This article first appeared in the January 10, 2012, issue of the National Law Journal’s Supreme Court Insider.
The U.S. Supreme Court will soon have the chance to revisit Padilla v. Kentucky, its 2010 decision holding—at the intersection of criminal and immigration laws—that the Sixth Amendment requires attorneys to inform their clients about the possible deportation consequences of a guilty plea.
In recent months, three federal appellate courts split 2-1 on whether Padilla applies retroactively, teeing the cases up for possible review by the Supreme Court. All three were denied rehearing en banc.
Chaidez v. United States, from the U.S. Court of Appeals for the 7th Circuit, is already the subject of a petition for certiorari.
In 2003, Roselva Chaidez, a lawful permanent resident of the United States since 1977, pled guilty to fraud related to a staged accident insurance scheme and, in 2004, was sentenced to probation. Five years later, after Chaidez tried to apply for citizenship, the federal government initiated removal proceedings against her. Because the admitted fraud caused the victims to lose more than $10,000, it qualified as an aggravated felony, and Chaidez was eligible for deportation.
Chaidez took the matter to federal district court, filing a coram nobis motion, which is a collateral attack similar to habeas, except the defendant is not in custody. Chaidez argued that her attorney did not tell her that a guilty plea could get her deported. Had she known, she would not have pled guilty. Chaidez alleged ineffective assistance of counsel and asked that her conviction be overturned.
Looking to Padilla, which the Supreme Court decided while Chaidez’s motion was pending, the district court vacated her conviction.
The 7th Circuit reversed, over Judge Ann Claire Williams’ dissent.
Judge Joel Flaum, writing for himself and Senior Judge William Bauer, explained that Padilla is not retroactive, meaning that it only applies to cases on direct review, not to a coram nobis motion or other collateral attack. The direct line of Chaidez’s criminal case had been final for years, when she pled guilty and did not appeal.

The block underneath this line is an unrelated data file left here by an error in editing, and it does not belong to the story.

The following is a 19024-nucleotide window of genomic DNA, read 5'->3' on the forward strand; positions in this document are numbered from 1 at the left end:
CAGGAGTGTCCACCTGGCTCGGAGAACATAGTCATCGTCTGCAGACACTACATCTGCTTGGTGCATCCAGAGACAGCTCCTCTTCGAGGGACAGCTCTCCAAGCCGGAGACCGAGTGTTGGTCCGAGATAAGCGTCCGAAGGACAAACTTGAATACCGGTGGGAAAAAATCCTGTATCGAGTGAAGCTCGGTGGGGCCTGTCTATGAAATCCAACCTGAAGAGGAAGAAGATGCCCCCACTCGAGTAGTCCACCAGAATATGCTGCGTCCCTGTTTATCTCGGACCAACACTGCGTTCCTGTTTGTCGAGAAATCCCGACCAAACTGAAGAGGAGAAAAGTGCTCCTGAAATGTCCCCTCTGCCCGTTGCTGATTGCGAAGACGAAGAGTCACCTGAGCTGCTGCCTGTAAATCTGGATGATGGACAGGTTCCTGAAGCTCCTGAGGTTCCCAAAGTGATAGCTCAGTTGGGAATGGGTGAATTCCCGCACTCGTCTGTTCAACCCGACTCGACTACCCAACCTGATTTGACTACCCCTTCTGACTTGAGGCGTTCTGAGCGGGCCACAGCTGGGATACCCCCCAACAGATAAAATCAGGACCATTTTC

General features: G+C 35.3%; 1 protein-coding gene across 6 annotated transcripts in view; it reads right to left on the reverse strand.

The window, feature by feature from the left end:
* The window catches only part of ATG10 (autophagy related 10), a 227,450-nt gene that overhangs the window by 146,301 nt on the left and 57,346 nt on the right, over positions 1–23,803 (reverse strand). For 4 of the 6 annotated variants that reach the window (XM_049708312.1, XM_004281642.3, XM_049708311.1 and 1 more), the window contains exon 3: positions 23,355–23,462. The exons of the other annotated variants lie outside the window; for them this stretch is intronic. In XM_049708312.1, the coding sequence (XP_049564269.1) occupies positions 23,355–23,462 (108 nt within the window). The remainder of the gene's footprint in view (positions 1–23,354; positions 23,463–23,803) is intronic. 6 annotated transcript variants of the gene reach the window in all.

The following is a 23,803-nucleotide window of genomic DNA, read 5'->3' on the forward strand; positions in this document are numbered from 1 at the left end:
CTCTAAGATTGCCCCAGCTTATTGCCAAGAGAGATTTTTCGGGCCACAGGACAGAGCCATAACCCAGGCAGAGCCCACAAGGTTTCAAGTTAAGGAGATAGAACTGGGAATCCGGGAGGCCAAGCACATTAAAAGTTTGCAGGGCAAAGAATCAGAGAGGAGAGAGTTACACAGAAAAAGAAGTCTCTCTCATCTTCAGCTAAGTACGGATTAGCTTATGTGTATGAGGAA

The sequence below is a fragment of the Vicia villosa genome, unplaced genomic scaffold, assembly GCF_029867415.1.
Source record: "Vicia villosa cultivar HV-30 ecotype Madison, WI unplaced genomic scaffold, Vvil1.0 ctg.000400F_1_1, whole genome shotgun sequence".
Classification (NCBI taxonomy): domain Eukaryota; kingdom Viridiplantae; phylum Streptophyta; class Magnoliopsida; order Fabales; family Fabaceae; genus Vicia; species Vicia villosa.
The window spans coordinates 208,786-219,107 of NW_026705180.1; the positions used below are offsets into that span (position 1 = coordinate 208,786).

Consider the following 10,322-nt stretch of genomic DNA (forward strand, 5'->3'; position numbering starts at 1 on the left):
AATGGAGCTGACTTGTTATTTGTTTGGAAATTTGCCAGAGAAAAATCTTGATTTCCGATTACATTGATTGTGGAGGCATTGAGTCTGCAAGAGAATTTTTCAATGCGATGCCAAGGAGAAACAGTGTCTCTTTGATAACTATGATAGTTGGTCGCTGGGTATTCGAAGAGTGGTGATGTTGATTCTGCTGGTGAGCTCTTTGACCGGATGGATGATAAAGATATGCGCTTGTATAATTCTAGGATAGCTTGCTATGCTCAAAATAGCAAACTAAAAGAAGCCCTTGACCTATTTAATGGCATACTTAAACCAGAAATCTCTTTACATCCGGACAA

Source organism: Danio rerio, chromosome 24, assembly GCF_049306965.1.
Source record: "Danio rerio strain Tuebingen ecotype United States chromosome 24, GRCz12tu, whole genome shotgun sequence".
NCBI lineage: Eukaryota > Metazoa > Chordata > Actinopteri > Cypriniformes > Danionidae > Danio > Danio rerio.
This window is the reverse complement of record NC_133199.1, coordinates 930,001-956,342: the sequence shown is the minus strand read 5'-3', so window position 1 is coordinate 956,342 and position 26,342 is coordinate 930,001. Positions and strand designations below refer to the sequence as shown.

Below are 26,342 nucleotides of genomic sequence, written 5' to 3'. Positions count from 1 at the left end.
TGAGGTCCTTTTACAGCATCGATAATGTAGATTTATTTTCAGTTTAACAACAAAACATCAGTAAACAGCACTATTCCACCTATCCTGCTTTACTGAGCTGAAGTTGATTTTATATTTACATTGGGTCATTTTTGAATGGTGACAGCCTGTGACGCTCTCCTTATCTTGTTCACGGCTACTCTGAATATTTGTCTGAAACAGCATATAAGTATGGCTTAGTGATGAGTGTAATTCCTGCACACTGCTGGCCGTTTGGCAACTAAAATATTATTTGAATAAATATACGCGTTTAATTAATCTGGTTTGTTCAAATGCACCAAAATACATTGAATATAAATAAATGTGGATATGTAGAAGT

In Judge Flaum’s view, Padilla announced a groundbreaking new rule that lower courts had not anticipated. In fact, Flaum noted, federal courts before Padilla had unanimously held that plea counsel is not constitutionally required to warn clients of immigration consequences.
Judge Williams disagreed, finding that Padilla applies retroactively to collateral review. Risk of deportation is important information to know before entering a plea. Williams urged that “prevailing professional norms at the time of Chaidez’s plea required a lawyer to advise her client of the immigration consequences of a guilty plea.” Under Supreme Court precedent cited by Williams, such norms have long been relevant to whether counsel’s representation was reasonable.
The 7th Circuit panel knew that its decision would create a circuit split. Less than two months earlier, the 3rd Circuit in United States v. Orocio determined, like Judge Williams, that Padilla applied retroactively. Following 7th Circuit Rule 40(e), the panel distributed the majority and dissent to all ten active 7th Circuit judges. The majority voted not to rehear the case en banc. However, as reported in the panel opinion, four judges voted for rehearing.
The 7th Circuit also denied a later rehearing en banc petition, this time without a vote requested, presumably because the court had previously taken and announced its vote.
Joining the 7th Circuit and making the split 2-1, the 10th Circuit in United States v. Chang Hong ruled that Padilla is not retroactive. Although not precedent, a footnote in United States v. Hernandez-Monreal, a 4th Circuit unpublished opinion from 2010, stated, without analysis, that “nothing in the Padilla decision indicates that it is retroactively applicable to cases on collateral review.”
A petition for certiorari has already been filed in the 7th Circuit case, and petitions from the 3rd and 10th Circuit cases could soon follow.